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E-M1, E-M5, E-M5.2, etc. ... Peculiarities

Jorgen Udvang

Subscriber Member
As I understand it, that applies to the movie/video image stabilization setting.
It’s one of the options. :grin:
That's correct, and it also introduces a slight crop to the video format, so that it has some space to move around in. There's actually also a fourth type of stabilisation available, also electronic and also for video, and that's electronic image stabilisation (EIS) in post production, which crops the video a little bit more.
 

k-hawinkler

Well-known member
That's correct, and it also introduces a slight crop to the video format, so that it has some space to move around in. There's actually also a fourth type of stabilisation available, also electronic and also for video, and that's electronic image stabilisation (EIS) in post production, which crops the video a little bit more.
Many thanks Jorgen, much appreciated. :salute:
 

Knorp

Well-known member
That's correct, and it also introduces a slight crop to the video format, so that it has some space to move around in. There's actually also a fourth type of stabilisation available, also electronic and also for video, and that's electronic image stabilisation (EIS) in post production, which crops the video a little bit more.
No not four ... :shocked:
It’s electronic OR digital image stabilization, right ?
 

k-hawinkler

Well-known member
No not four ... :shocked:
It’s electronic OR digital image stabilization, right ?
Well Bart, in combined camera/lens there are 3.
However Jorgen pointed to a fourth technique used in video post production, no? Maybe we can ask Jorgen to provide more context and detail.
 

Jorgen Udvang

Subscriber Member
Well Bart, in combined camera/lens there are 3.
However Jorgen pointed to a fourth technique used in video post production, no? Maybe we can ask Jorgen to provide more context and detail.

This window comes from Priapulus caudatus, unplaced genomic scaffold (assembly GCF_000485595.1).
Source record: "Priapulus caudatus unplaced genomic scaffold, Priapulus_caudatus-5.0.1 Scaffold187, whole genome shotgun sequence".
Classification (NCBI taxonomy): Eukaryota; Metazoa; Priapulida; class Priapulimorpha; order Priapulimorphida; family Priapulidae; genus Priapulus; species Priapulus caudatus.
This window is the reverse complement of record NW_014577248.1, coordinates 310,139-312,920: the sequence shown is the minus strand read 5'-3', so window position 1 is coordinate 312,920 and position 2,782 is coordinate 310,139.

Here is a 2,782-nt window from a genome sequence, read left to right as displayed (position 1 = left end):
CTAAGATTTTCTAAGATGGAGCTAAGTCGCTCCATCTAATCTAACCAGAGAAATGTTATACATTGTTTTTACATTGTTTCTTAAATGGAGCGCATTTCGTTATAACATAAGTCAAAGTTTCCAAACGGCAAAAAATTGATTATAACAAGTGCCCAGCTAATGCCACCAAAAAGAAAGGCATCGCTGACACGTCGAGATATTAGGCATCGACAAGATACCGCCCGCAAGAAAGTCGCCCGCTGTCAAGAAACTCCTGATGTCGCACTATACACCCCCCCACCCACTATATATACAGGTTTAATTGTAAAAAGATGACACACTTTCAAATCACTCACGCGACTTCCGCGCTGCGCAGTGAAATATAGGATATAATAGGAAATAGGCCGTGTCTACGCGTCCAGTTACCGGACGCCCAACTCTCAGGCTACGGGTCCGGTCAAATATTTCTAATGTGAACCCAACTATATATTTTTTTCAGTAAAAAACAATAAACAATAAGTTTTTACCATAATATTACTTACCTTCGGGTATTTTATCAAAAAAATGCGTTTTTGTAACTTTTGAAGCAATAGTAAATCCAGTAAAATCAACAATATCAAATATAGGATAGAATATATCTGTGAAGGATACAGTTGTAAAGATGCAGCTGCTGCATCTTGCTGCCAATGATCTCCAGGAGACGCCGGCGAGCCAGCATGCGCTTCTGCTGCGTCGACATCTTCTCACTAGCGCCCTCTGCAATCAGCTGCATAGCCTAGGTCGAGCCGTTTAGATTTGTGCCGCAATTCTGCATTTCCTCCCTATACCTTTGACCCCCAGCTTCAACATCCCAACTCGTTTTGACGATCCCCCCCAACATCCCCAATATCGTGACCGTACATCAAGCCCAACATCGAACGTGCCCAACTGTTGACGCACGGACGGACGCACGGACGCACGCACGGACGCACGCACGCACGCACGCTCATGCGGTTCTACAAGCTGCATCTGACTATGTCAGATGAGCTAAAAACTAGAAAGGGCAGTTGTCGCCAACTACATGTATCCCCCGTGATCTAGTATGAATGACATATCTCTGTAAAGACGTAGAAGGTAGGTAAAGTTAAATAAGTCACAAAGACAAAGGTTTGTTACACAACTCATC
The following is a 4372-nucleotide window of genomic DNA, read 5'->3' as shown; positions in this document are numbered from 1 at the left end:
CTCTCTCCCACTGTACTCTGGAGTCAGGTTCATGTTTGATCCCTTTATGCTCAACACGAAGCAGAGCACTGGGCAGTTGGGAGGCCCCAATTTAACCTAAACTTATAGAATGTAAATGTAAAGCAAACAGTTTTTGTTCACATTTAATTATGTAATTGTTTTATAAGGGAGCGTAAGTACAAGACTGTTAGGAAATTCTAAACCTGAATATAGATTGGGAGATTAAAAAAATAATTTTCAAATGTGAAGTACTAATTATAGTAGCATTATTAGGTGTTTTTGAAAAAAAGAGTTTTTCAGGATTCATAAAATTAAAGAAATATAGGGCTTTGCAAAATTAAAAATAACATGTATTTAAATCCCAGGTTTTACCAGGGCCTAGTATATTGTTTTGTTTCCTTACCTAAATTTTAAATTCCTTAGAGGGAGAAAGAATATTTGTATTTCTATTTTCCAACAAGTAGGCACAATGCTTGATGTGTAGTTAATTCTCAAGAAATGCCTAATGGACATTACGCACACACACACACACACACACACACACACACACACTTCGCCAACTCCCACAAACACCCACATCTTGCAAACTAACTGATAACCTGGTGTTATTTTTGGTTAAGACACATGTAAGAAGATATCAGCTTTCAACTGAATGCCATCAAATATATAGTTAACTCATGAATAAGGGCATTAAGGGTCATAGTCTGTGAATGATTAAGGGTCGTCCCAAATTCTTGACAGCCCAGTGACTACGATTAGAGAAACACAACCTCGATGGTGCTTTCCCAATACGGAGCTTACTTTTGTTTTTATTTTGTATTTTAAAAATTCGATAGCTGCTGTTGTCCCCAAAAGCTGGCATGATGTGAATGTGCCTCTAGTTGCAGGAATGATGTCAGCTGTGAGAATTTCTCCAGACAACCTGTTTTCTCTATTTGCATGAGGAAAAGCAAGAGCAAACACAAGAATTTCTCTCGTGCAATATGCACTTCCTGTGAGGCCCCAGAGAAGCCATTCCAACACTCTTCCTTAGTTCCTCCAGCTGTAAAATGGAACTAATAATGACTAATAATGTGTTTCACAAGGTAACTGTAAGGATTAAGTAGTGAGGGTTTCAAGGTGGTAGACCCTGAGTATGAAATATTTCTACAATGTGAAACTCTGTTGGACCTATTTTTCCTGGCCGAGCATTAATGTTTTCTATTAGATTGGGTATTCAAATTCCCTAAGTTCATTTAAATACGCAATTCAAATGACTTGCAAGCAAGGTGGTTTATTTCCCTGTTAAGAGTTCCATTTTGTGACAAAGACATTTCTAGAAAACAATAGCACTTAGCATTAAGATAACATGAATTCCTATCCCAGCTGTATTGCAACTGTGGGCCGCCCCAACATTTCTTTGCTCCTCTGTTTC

Correct, and here's a guy who explains it much better than I would to. He uses DaVinci Resolve 16 from Blackmagic, a very good and fully functional video editing program that is free unless one needs the Studio version. There are also dedicated stabilisation apps around, some of them are free too.

https://www.youtube.com/watch?v=Z0wh5zZXgvw

https://www.blackmagicdesign.com/uk/products/davinciresolve/
 

Knorp

Well-known member
Correct, and here's a guy who explains it much better than I would to. He uses DaVinci Resolve 16 from Blackmagic, a very good and fully functional video editing program that is free unless one needs the Studio version. There are also dedicated stabilisation apps around, some of them are free too.

https://www.youtube.com/watch?v=Z0wh5zZXgvw

https://www.blackmagicdesign.com/uk/products/davinciresolve/
This is a PP software-thingy alright, undoubtedly very useful but still ... :sleep:
I'll stick to my 'hardware' settings for lens, stills and, something I never use, the m-word ... :grin:

But thank you for pointing this out and providing the links, Jørgen !

Best regards.
 

Jorgen Udvang

Subscriber Member
This is a PP software-thingy alright, undoubtedly very useful but still ... :sleep:
I'll stick to my 'hardware' settings for lens, stills and, something I never use, the m-word ... :grin:

But thank you for pointing this out and providing the links, Jørgen !

Best regards.
It's important also to point out that video is a totaly different animal from stills. Getting the footage is important, but it's with the editing the real work starts, and timewise, we often talk about multiples of the actual filming.
 

k-hawinkler

Well-known member
NSIDE Image Stabilization:
Olympus takes us on a geek’s tour of what makes IS work

by Dave Etchells posted Wednesday, July 29, 2020 at 6:49 PM EDT